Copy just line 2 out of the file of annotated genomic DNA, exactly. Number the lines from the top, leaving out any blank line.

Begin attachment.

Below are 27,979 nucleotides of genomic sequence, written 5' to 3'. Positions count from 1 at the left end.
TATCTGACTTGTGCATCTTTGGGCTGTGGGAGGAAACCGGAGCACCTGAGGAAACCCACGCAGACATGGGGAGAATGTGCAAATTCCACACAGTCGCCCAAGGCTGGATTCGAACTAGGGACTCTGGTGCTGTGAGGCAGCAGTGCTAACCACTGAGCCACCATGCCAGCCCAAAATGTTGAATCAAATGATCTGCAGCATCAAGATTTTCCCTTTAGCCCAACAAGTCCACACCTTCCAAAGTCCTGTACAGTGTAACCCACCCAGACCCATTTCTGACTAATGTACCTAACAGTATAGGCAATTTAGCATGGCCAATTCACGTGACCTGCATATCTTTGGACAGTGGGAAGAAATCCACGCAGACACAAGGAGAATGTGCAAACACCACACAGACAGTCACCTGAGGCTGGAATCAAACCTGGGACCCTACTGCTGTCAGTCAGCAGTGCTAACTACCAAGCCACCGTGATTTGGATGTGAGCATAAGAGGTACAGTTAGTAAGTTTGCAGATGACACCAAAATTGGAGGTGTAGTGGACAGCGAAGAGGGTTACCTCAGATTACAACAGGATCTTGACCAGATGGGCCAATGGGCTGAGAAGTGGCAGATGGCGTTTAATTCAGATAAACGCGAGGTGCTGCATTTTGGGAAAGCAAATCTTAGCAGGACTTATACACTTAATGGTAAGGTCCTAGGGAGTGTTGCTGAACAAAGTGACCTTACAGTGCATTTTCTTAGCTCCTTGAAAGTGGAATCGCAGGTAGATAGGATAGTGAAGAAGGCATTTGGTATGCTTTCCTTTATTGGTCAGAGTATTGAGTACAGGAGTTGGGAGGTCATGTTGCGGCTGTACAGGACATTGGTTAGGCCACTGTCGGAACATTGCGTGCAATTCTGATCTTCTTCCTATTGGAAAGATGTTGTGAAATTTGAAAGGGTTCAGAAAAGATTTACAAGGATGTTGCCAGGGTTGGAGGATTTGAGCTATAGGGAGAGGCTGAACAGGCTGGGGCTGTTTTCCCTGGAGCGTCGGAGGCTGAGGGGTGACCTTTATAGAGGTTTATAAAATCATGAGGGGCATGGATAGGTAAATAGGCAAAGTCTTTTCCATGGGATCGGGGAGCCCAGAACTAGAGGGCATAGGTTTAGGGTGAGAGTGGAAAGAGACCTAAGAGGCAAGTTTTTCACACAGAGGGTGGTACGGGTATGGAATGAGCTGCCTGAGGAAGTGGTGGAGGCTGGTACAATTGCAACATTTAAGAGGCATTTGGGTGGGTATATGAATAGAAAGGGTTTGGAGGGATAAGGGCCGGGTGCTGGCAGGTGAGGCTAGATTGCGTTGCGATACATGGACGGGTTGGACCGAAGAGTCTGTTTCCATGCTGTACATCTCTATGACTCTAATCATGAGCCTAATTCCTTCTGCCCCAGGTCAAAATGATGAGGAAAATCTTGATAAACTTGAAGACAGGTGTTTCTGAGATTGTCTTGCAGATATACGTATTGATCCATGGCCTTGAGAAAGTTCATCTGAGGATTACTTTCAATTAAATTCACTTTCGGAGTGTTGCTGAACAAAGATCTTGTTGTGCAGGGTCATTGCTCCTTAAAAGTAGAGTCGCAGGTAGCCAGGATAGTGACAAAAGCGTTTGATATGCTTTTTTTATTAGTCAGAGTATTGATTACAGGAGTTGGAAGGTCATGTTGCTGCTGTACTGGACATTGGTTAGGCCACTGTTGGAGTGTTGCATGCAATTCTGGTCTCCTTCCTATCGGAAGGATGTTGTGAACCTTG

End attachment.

TATCTGACTTGTGCATCTTTGGGCTGTGGGAGGAAACCGGAGCACCTGAGGAAACCCACGCAGACATGGGGAGAATGTGCAAATTCCACACAGTCGCCCAAGGCTGGATTCGAACTAGGGACTCTGGTGCTGTGAGGCAGCAGTGCTAACCACTGAGCCACCATGCCAGCCCAAAATGTTGAATCAAATGATCTGCAGCATCAAGATTTTCCCTTTAGCCCAACAAGTCCACACCTTCCAAAGTCCTGTACAGTGTAACCCACCCAGACCCATTTCTGACTAATGTACCTAACAGTATAGGCAATTTAGCATGGCCAATTCACGTGACCTGCATATCTTTGGACAGTGGGAAGAAATCCACGCAGACACAAGGAGAATGTGCAAACACCACACAGACAGTCACCTGAGGCTGGAATCAAACCTGGGACCCTACTGCTGTCAGTCAGCAGTGCTAACTACCAAGCCACCGTGATTTGGATGTGAGCATAAGAGGTACAGTTAGTAAGTTTGCAGATGACACCAAAATTGGAGGTGTAGTGGACAGCGAAGAGGGTTACCTCAGATTACAACAGGATCTTGACCAGATGGGCCAATGGGCTGAGAAGTGGCAGATGGCGTTTAATTCAGATAAACGCGAGGTGCTGCATTTTGGGAAAGCAAATCTTAGCAGGACTTATACACTTAATGGTAAGGTCCTAGGGAGTGTTGCTGAACAAAGTGACCTTACAGTGCATTTTCTTAGCTCCTTGAAAGTGGAATCGCAGGTAGATAGGATAGTGAAGAAGGCATTTGGTATGCTTTCCTTTATTGGTCAGAGTATTGAGTACAGGAGTTGGGAGGTCATGTTGCGGCTGTACAGGACATTGGTTAGGCCACTGTCGGAACATTGCGTGCAATTCTGATCTTCTTCCTATTGGAAAGATGTTGTGAAATTTGAAAGGGTTCAGAAAAGATTTACAAGGATGTTGCCAGGGTTGGAGGATTTGAGCTATAGGGAGAGGCTGAACAGGCTGGGGCTGTTTTCCCTGGAGCGTCGGAGGCTGAGGGGTGACCTTTATAGAGGTTTATAAAATCATGAGGGGCATGGATAGGTAAATAGGCAAAGTCTTTTCCATGGGATCGGGGAGCCCAGAACTAGAGGGCATAGGTTTAGGGTGAGAGTGGAAAGAGACCTAAGAGGCAAGTTTTTCACACAGAGGGTGGTACGGGTATGGAATGAGCTGCCTGAGGAAGTGGTGGAGGCTGGTACAATTGCAACATTTAAGAGGCATTTGGGTGGGTATATGAATAGAAAGGGTTTGGAGGGATAAGGGCCGGGTGCTGGCAGGTGAGGCTAGATTGCGTTGCGATACATGGACGGGTTGGACCGAAGAGTCTGTTTCCATGCTGTACATCTCTATGACTCTAATCATGAGCCTAATTCCTTCTGCCCCAGGTCAAAATGATGAGGAAAATCTTGATAAACTTGAAGACAGGTGTTTCTGAGATTGTCTTGCAGATATACGTATTGATCCATGGCCTTGAGAAAGTTCATCTGAGGATTACTTTCAATTAAATTCACTTTCGGAGTGTTGCTGAACAAAGATCTTGTTGTGCAGGGTCATTGCTCCTTAAAAGTAGAGTCGCAGGTAGCCAGGATAGTGACAAAAGCGTTTGATATGCTTTTTTTATTAGTCAGAGTATTGATTACAGGAGTTGGAAGGTCATGTTGCTGCTGTACTGGACATTGGTTAGGCCACTGTTGGAGTGTTGCATGCAATTCTGGTCTCCTTCCTATCGGAAGGATGTTGTGAACCTTG